We met with Freddie Laker of Sapient today and gossiped about Sapient itself, their seminar yesterday that they held with Coca Cola and how advertising smothers new technologies to death.
Dab: We're here with Freddie Laker, Director of Digital Stragety of Sapient, and - you've been on the internet since forever, actually.
Freddie: Yes, for as young as I am I'm pretty old school actually.
Dab: Since -95, and the 24 hour internet radio station, the Womb!
Freddie: The womb, a funny thing about that was, we weren't trying to do anything on the internet, we were just running a pirate radio station. And the only way we could get around the cops was using the internet. It never dawned on us anyone would actually listen through the internet.
Dab: First, tell us about Sapient, where is the core idea for the birth of this agency?
Freddie Laker: Sapient is about 6500 people and and we're called the biggest unknown digital agency in the world. Somehow they've build a huge amount of digital business around the world not many people heard about, but we're out there doing this.
I think what makes Sapient interesting is it started out as a sort of a technical consultancy back in the day, back when they started the business which is nineties, mid-nineties, and they've taken this history of technology that they have, and leveraged it with all these marketing people. So they've met at this intersection between technology and marketing, and you'll frequently find that while our teams use technology that's totally transparent to consumers, they'll put a wow factor into our creative, so a lot of things you've seen this year for example in the Lions I don't think there's actually that many other agencies that could have put them together at least not without outsourcing to a third party or bringing another team in.
Dab: Yesterday you held a seminar. Tell us how that went.
Freddie Laker: It was great! It was Sunday, you're a little nervous. I thought nobody would turn up. I thought it would be me and three peddlers and maybe six other people, but the crowd at a point numbered 500 people so it was great being there.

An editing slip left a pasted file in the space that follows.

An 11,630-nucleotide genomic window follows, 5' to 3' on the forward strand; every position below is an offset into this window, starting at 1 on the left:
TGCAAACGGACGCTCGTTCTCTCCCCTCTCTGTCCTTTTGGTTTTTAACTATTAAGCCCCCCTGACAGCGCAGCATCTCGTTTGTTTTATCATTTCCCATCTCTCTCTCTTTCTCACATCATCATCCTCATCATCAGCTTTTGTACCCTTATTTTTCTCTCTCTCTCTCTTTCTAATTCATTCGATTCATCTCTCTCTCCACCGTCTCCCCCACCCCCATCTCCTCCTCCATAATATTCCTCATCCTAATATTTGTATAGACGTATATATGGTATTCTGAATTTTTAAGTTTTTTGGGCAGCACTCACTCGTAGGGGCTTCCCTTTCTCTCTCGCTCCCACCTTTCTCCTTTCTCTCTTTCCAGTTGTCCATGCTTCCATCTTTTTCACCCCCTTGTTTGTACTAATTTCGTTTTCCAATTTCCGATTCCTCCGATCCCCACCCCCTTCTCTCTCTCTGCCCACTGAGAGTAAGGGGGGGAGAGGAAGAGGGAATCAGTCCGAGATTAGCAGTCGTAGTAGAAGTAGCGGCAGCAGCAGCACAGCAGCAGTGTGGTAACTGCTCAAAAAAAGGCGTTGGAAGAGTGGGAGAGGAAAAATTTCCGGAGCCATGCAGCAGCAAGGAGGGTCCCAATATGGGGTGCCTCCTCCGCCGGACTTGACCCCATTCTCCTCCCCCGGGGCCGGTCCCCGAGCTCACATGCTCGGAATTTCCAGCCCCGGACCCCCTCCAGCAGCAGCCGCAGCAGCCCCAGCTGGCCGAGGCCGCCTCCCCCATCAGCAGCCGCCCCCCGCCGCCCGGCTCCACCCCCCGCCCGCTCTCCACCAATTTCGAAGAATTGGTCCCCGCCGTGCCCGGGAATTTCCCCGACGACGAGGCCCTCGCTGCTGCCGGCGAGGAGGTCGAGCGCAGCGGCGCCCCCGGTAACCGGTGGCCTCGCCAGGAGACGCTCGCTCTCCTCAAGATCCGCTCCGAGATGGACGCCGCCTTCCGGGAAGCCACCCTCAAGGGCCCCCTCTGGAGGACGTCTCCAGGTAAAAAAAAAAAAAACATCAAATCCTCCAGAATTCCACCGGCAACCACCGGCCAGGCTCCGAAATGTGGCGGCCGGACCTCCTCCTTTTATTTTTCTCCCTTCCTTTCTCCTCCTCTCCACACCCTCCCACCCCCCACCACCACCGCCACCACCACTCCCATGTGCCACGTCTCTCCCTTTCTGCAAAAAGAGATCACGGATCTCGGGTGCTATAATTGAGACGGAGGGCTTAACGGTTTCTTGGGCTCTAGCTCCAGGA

Dab:I've been watching the line at the vending machine you're here with ...
Freddie Laker:The line's crazy, right? And I'm kind of bugged, I was on twitter yesterday just looking for feedback on our panel and no-one cares about us, they're talking about the bloody vending machine. For every one reference to a panel, there's 50 references to the vending machine.
Dab: I wanted to queue up because it looks really good.
Freddie Laker: It's really neat, and I think that's really a perfect example because we brought it in for an innovation project and it becomes a marketing platform for us.
Dab: I saw people walking away with like bottles.
Freddie Laker: Well the bottles are cool too, you know those brushed aluminum ones.
Dab: Yeah, they're excellent, I should get some. What did you submit to the awards?
Freddie Laker: Well, you've seen the vending machine, it's in the point of sale category - I grew up in the agency world and I would never imagine having an entry in the point of sale category - so we got his crazy vending machine. We've got Burn alter ego, which was this facebook application which was developed for Burn energy drink, that got about two hundred and fifty thousand installs, and created about a million pieces of branding content for them. And then the Happiness factory campaign, we did the microsite, we did the game.
"If it won a grand prix tonight, I'd probably spontaneously combust".
Seeing Freddie off as he went for another interview, this time with Sweden's "Dagens Media", we had a talk with Bill Buxton, principal researcher at Microsoft. He was wondering about the tech in the Coke Vending machines, on the touch screens specifically: "There's tech-spec, there's military spec, and then there's rock'n'roll spec". he explained, and he's the guy to ask for Rock'N'roll spec. Tomorrow morning he's speaking in the seminar the future of digital advertising in Cannes. Don't miss it, we won't.